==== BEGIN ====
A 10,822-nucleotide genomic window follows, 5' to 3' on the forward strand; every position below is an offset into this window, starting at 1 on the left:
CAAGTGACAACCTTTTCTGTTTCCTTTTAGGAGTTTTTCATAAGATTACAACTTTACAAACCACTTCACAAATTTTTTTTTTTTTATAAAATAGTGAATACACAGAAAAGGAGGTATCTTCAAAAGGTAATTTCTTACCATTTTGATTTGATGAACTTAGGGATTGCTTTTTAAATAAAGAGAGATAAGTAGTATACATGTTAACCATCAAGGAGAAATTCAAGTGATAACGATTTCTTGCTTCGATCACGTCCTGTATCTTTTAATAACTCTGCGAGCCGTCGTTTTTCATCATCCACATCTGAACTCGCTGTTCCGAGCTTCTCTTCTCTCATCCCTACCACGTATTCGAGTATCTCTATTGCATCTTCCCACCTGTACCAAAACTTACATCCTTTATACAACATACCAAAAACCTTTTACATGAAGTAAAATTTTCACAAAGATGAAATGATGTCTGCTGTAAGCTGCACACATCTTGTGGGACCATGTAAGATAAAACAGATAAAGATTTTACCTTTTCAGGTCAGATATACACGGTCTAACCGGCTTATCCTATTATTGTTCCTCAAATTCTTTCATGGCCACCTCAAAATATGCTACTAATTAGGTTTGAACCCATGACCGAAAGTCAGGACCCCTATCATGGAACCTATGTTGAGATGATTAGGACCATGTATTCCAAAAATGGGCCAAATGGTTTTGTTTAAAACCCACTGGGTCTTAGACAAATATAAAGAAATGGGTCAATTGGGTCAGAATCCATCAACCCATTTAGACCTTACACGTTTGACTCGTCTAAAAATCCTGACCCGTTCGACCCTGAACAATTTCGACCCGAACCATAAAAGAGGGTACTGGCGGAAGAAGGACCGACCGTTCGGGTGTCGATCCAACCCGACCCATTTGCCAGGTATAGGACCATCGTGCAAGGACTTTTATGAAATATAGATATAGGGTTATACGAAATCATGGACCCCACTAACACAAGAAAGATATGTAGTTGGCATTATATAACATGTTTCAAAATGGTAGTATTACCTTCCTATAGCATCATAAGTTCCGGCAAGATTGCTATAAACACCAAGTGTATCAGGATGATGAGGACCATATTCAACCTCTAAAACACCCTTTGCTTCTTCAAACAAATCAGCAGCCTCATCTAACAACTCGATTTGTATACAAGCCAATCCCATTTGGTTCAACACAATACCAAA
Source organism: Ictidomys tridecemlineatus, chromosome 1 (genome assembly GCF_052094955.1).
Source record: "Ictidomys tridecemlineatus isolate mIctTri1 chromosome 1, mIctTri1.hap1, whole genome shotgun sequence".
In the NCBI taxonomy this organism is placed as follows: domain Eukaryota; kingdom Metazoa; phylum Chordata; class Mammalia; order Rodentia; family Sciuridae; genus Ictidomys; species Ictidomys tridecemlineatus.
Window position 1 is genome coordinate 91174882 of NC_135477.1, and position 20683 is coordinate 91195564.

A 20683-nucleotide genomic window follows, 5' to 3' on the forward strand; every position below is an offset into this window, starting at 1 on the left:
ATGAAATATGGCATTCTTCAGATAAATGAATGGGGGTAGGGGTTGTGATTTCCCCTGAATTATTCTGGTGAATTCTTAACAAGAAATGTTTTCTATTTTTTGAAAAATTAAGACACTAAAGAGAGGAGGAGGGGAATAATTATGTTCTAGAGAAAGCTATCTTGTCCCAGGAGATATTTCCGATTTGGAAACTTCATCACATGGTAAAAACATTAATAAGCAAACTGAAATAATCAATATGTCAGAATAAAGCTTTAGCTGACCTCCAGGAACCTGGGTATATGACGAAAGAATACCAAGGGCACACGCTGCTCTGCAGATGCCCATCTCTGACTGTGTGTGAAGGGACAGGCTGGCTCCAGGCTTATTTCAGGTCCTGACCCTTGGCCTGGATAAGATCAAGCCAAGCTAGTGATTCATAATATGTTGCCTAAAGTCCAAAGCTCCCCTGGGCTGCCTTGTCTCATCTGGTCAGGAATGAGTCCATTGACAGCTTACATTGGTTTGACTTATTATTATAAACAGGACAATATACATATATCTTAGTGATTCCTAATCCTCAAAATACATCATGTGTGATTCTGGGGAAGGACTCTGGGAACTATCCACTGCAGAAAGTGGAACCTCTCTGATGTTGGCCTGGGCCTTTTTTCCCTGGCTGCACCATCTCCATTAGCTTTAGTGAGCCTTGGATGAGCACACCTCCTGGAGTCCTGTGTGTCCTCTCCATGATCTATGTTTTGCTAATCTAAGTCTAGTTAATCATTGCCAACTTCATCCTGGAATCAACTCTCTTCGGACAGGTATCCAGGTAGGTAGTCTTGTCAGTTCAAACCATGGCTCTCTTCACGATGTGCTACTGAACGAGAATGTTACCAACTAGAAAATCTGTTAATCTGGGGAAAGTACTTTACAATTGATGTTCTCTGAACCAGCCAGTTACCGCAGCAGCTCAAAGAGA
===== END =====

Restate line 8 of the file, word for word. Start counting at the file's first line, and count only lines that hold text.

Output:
ATGAAATATGGCATTCTTCAGATAAATGAATGGGGGTAGGGGTTGTGATTTCCCCTGAATTATTCTGGTGAATTCTTAACAAGAAATGTTTTCTATTTTTTGAAAAATTAAGACACTAAAGAGAGGAGGAGGGGAATAATTATGTTCTAGAGAAAGCTATCTTGTCCCAGGAGATATTTCCGATTTGGAAACTTCATCACATGGTAAAAACATTAATAAGCAAACTGAAATAATCAATATGTCAGAATAAAGCTTTAGCTGACCTCCAGGAACCTGGGTATATGACGAAAGAATACCAAGGGCACACGCTGCTCTGCAGATGCCCATCTCTGACTGTGTGTGAAGGGACAGGCTGGCTCCAGGCTTATTTCAGGTCCTGACCCTTGGCCTGGATAAGATCAAGCCAAGCTAGTGATTCATAATATGTTGCCTAAAGTCCAAAGCTCCCCTGGGCTGCCTTGTCTCATCTGGTCAGGAATGAGTCCATTGACAGCTTACATTGGTTTGACTTATTATTATAAACAGGACAATATACATATATCTTAGTGATTCCTAATCCTCAAAATACATCATGTGTGATTCTGGGGAAGGACTCTGGGAACTATCCACTGCAGAAAGTGGAACCTCTCTGATGTTGGCCTGGGCCTTTTTTCCCTGGCTGCACCATCTCCATTAGCTTTAGTGAGCCTTGGATGAGCACACCTCCTGGAGTCCTGTGTGTCCTCTCCATGATCTATGTTTTGCTAATCTAAGTCTAGTTAATCATTGCCAACTTCATCCTGGAATCAACTCTCTTCGGACAGGTATCCAGGTAGGTAGTCTTGTCAGTTCAAACCATGGCTCTCTTCACGATGTGCTACTGAACGAGAATGTTACCAACTAGAAAATCTGTTAATCTGGGGAAAGTACTTTACAATTGATGTTCTCTGAACCAGCCAGTTACCGCAGCAGCTCAAAGAGA